Egypt to issue preliminary report on plane crash by December - Russian Interstate Aviation Committee

Saturday 21-11-2015 02:43 PM
Egypt to issue preliminary report on plane crash by December - Russian Interstate Aviation Committee

The remains of a Russian airliner which crashed is seen in central Sinai near El Arish city, north Egypt, October 31, 2015. REUTERS/Stringer


CAIRO, Nov.20 (Aswat Masriya) - Egypt is expected  to release a preliminary report on the findings of the investigation into the crash of the Russian A321 airliner in Sinai by December, 30 days after the incident, said the Russian Interstate Aviation Committee (IAC), according to Interfax news agency.

The charter flight operated by Russian airline Metrojet broke up midair 23 minutes after takeoff from Sharm el-Sheikh airport as it headed to St. Petersburg on October 31, killing all 224 passengers and crew on board, and leaving heaps of debris spread over no less that 13 squared kilometers.

Egypt's most active militant group in North Sinai, Sinai Province, an affiliate of ISIS, claimed responsibility for downing the plane twice. After the second time, the British Prime Minister announced that “it’s more likely than not” a terrorist act downed the plane and accordingly changed its travel advice against all but essential travel to the resort city of Sharm el-Sheikh and suspended flights to and from Sharm.

A day later, the US President said that "it's certainly a possibility" that the plane was sabotage and that the incident is being taken "very seriously".

Soon after Russia suspended all its flights to Egypt and banned the national carrier EgyptAir from flying to Russia.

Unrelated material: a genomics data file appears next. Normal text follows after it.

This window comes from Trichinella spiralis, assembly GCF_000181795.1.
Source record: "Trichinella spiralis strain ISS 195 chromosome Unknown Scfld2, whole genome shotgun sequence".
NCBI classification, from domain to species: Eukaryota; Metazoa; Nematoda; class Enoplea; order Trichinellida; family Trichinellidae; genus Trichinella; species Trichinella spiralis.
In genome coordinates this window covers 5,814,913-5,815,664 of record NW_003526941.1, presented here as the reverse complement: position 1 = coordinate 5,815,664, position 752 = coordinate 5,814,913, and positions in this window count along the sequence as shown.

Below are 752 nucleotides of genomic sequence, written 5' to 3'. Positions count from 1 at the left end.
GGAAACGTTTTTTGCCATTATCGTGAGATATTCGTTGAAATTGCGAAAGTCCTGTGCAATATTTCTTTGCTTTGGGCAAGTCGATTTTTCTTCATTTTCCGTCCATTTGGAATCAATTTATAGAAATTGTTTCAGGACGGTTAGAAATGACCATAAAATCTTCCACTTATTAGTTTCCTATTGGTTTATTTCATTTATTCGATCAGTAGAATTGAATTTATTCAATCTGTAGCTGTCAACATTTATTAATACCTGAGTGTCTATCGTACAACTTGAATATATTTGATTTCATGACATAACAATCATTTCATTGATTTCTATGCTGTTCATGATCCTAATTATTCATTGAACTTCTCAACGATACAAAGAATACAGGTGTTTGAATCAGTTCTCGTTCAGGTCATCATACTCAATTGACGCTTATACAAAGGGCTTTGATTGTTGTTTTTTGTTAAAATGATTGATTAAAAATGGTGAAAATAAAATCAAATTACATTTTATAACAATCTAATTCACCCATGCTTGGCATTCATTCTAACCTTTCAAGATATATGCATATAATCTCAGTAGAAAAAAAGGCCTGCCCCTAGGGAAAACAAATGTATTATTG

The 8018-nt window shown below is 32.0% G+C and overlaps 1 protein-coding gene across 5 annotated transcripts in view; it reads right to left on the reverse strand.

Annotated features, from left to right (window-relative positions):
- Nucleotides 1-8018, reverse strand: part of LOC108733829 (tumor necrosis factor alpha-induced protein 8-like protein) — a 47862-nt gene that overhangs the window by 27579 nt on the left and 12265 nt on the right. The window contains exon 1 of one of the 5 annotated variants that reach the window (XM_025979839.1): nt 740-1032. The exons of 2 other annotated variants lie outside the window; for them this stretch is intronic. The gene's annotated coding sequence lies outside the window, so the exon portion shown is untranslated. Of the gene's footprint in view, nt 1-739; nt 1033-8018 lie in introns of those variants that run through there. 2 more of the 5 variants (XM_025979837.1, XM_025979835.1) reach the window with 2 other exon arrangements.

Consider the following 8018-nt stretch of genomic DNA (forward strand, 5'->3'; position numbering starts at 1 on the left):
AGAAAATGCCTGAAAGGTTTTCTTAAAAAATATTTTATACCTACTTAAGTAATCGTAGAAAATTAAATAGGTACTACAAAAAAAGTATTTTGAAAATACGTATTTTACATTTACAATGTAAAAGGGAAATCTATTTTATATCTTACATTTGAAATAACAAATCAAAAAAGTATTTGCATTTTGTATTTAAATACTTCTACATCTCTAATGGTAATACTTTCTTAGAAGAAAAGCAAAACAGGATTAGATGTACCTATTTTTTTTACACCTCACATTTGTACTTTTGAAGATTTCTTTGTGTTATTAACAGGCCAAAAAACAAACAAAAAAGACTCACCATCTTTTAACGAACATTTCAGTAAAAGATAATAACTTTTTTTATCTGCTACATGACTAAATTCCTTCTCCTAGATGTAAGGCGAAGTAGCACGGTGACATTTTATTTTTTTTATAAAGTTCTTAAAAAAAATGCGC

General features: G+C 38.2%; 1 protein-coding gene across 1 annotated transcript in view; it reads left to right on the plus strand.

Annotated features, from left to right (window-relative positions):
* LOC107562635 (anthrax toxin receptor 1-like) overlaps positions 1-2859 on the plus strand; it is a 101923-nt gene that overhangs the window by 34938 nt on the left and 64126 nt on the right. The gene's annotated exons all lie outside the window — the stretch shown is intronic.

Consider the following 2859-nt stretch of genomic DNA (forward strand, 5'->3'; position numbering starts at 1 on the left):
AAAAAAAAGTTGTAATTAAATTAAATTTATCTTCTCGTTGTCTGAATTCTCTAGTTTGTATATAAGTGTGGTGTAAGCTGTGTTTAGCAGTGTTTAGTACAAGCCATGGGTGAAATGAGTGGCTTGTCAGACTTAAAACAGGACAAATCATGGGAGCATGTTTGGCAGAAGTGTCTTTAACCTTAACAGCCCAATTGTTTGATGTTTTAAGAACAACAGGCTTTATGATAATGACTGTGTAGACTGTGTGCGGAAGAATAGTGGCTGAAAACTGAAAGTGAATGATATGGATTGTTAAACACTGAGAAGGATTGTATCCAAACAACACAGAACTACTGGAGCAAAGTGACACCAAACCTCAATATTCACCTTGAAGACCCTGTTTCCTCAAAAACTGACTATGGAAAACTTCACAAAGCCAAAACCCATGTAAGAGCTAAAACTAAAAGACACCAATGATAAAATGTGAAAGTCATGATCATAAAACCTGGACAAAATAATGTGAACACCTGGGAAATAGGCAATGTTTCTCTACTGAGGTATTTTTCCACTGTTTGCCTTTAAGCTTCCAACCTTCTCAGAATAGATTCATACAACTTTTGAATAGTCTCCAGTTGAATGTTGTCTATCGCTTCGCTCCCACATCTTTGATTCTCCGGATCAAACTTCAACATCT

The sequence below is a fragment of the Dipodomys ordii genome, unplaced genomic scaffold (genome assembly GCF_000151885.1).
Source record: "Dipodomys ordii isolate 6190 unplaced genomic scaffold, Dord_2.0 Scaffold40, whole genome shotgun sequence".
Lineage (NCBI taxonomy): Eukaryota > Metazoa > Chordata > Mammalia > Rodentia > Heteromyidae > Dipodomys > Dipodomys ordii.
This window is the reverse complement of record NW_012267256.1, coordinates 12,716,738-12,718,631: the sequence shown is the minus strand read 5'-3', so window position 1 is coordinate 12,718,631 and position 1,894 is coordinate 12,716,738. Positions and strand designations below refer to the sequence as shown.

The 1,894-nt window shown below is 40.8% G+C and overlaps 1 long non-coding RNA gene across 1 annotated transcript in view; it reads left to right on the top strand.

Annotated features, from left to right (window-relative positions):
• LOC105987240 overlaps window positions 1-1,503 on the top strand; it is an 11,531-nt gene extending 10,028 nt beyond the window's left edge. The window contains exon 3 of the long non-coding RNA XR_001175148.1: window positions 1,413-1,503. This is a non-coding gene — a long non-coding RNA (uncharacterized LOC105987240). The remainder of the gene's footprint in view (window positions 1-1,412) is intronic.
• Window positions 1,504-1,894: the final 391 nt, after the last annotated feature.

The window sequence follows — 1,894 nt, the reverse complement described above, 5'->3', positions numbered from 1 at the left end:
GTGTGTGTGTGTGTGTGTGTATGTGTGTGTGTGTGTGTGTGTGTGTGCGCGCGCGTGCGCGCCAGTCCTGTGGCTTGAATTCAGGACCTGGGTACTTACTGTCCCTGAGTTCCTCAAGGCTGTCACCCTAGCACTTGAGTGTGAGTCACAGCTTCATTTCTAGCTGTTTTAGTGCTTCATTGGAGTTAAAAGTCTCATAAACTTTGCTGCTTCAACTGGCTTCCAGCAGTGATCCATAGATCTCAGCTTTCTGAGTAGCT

Just seventeen days after the crash, a Kermlin statement announced the completion of its own investigation, claiming that it was an act of terrorism. The Russian Federal Security Service said that the examination of passengers' belongings, luggage and fragments from the debris revealed that there were traces of "foreign-made explosives."

A day later ISIS published pictures in its Dabiq magazin of the alleged improvised explosive device used to down the Russian plane, a can of Schweppes Gold and what appeared to be a makeshift trigger, which explosives experts have told Aswat Masriya could have brought down the plane depending on where it was placed.

The Egypt-led international committee is still investigating the incident and has officially said that "all possibilities are on the table" but that it is too early to jump to conclusions.

Egypt’s Aviation Ministry refuted Friday claims that the committee was slow.

Ministry spokesman Mohamed Rahma said that the delegations from Russia, Ireland, France and Germany left the country to conduct further technical analysis into the reasons for the crash.

The investigative team is made up of 58 members, including 29 from Egypt, seven from Russia, six from France where the plane was designed, three from Ireland where it was registered and two from Germany where it was manufactured.

The delegations will come back to Egypt to start the second phase of the investigation after transferring the wreckage from North Sinai to Cairo.

Kremlin spokesman Dmitry Peskov said that the Egyptian inquiry “is not slow-paced at all” and that investigations take time.

Despite the suspension of flights that has already taken its toll on tourism revenues, President Abdel Fattah al-Sisi said on Thursday after signing Egypts' first nuclear power plant deal with Russian State Nuclear Energy Corporation Rosatom, that Egypt fully understands Russia’s position.

He added that Egypt has been cooperating with Russia and other countries involved and that “our cooperation stresses that we are dealing with the issue with utmost transparency and responsibility as the lives of people is of utmost importance.”

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